Each issue of green (published six times a year) showcases the most interesting and creative sustainable designs from architects and landscapers around Australia and internationally.
In the sample issue #30 you will find projects by some of the most innovative architects from Melbourne, Sydney and Brisbane plus the story of a renovation on a tire factory in Montreal. We give you the lowdown on efficient heating options and we check out some inspirational garden projects.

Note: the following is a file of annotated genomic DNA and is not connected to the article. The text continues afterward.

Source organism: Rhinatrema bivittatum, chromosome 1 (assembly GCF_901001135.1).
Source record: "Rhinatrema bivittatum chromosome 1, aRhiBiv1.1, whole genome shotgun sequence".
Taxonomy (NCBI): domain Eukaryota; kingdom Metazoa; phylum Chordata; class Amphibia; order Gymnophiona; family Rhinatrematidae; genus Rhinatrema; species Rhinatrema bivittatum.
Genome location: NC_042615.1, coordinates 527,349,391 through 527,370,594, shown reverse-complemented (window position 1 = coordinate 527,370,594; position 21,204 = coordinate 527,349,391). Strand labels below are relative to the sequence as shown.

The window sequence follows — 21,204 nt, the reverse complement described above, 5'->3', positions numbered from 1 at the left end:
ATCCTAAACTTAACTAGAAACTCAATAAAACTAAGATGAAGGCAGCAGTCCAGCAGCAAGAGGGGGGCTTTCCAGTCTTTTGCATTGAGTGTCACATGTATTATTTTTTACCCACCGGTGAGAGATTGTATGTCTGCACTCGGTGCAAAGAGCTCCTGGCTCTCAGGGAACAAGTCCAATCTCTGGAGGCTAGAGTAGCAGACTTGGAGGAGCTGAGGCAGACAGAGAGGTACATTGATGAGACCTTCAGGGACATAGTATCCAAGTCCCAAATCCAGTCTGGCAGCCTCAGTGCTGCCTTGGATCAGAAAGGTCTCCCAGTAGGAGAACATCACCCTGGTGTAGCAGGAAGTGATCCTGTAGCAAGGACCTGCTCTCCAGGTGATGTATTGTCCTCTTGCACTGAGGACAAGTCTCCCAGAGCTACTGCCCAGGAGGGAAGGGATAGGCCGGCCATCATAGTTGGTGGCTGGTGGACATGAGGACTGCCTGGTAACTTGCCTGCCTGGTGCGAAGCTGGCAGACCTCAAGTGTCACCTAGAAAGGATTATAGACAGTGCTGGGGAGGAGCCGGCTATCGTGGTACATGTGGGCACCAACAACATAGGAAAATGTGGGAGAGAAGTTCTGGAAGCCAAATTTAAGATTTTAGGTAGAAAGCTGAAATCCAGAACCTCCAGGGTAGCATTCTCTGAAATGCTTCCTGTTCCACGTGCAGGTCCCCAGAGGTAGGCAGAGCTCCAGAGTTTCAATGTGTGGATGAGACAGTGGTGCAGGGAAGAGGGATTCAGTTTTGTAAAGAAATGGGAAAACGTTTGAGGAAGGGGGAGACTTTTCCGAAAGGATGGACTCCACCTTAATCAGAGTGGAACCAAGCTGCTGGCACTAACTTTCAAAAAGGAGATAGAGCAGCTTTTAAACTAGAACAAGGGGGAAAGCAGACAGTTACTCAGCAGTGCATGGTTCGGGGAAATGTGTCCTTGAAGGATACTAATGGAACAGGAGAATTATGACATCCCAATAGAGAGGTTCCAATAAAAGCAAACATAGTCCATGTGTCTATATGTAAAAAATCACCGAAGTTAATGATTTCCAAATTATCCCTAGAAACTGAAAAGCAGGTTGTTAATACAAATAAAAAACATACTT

Building smaller, subdividing, in lling and creating multigenerational homes are some of the solutions for using less resources and less valuable land. Many of our favourite projects over the many years spent editing this magazine have been the ones that tackle smaller spaces. They have been designed with a level of scrutiny not seen in larger houses. They excite with their attention to detail, and they always look inviting. In the middle of vibrant inner Sydney, TRIAS aimed to create a place of calm in a heritage- listed terrace on a 45-square-metre site. Meanwhile on a typical suburban Melbourne block, a new house is built in the backyard as a solution for two families struggling to break into the housing market. We revisit a pioneering pavilion squeezed between two buildings in inner Brisbane, the new work aiming to complement architect James Russell’s original subtropical vision. A decision on scale enabled Maytree Studios and the owner of a Brisbane worker’s cottage to concentrate on ow and connection to garden as well as quality finishes. Finally, on a tight building envelope and using inspiration from Japanese floorplans, Antony Martin found a solution for his client’s home and office over three levels. Building on a tight site doesn’t mean compromising on outdoor spaces either, as demonstrated by Project 12 and landscape architect Annabelle Drew, where views take in a verdant courtyard and a softening green roof. Nor was it a last-minute consideration by Sharon Campbell Architects when designing a long narrow garden between two multigenerational buildings. Conceived as part of the overall design, the garden serves as a passageway, gathering place and playground.